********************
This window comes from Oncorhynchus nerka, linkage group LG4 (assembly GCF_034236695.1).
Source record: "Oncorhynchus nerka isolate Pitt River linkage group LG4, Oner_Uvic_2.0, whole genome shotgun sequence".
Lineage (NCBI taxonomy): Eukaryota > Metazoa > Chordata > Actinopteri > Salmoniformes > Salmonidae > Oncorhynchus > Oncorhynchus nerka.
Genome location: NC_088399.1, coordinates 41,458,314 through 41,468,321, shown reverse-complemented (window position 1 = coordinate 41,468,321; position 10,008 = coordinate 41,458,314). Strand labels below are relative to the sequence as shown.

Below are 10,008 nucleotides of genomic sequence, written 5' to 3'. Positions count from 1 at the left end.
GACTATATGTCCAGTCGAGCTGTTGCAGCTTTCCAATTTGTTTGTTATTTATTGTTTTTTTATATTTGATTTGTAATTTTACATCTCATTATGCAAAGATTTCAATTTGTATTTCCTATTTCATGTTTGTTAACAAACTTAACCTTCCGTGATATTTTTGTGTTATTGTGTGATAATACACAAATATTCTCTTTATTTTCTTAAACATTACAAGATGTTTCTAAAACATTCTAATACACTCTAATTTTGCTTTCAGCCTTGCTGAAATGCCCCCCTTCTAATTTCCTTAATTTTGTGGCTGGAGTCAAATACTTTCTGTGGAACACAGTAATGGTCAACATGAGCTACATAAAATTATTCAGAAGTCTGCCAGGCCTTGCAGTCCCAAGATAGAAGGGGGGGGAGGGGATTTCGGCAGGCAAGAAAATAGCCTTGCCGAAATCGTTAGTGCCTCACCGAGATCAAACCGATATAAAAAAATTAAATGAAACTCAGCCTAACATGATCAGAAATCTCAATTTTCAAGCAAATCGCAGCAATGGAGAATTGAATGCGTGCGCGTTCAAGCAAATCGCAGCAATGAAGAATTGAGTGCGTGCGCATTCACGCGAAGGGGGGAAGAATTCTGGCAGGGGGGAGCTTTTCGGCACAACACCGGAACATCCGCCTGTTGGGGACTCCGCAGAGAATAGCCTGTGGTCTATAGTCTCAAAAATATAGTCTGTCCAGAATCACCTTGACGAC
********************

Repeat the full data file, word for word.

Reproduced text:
This window comes from Oncorhynchus nerka, linkage group LG4 (assembly GCF_034236695.1).
Source record: "Oncorhynchus nerka isolate Pitt River linkage group LG4, Oner_Uvic_2.0, whole genome shotgun sequence".
Lineage (NCBI taxonomy): Eukaryota > Metazoa > Chordata > Actinopteri > Salmoniformes > Salmonidae > Oncorhynchus > Oncorhynchus nerka.
Genome location: NC_088399.1, coordinates 41,458,314 through 41,468,321, shown reverse-complemented (window position 1 = coordinate 41,468,321; position 10,008 = coordinate 41,458,314). Strand labels below are relative to the sequence as shown.

Below are 10,008 nucleotides of genomic sequence, written 5' to 3'. Positions count from 1 at the left end.
GACTATATGTCCAGTCGAGCTGTTGCAGCTTTCCAATTTGTTTGTTATTTATTGTTTTTTTATATTTGATTTGTAATTTTACATCTCATTATGCAAAGATTTCAATTTGTATTTCCTATTTCATGTTTGTTAACAAACTTAACCTTCCGTGATATTTTTGTGTTATTGTGTGATAATACACAAATATTCTCTTTATTTTCTTAAACATTACAAGATGTTTCTAAAACATTCTAATACACTCTAATTTTGCTTTCAGCCTTGCTGAAATGCCCCCCTTCTAATTTCCTTAATTTTGTGGCTGGAGTCAAATACTTTCTGTGGAACACAGTAATGGTCAACATGAGCTACATAAAATTATTCAGAAGTCTGCCAGGCCTTGCAGTCCCAAGATAGAAGGGGGGGGAGGGGATTTCGGCAGGCAAGAAAATAGCCTTGCCGAAATCGTTAGTGCCTCACCGAGATCAAACCGATATAAAAAAATTAAATGAAACTCAGCCTAACATGATCAGAAATCTCAATTTTCAAGCAAATCGCAGCAATGGAGAATTGAATGCGTGCGCGTTCAAGCAAATCGCAGCAATGAAGAATTGAGTGCGTGCGCATTCACGCGAAGGGGGGAAGAATTCTGGCAGGGGGGAGCTTTTCGGCACAACACCGGAACATCCGCCTGTTGGGGACTCCGCAGAGAATAGCCTGTGGTCTATAGTCTCAAAAATATAGTCTGTCCAGAATCACCTTGACGAC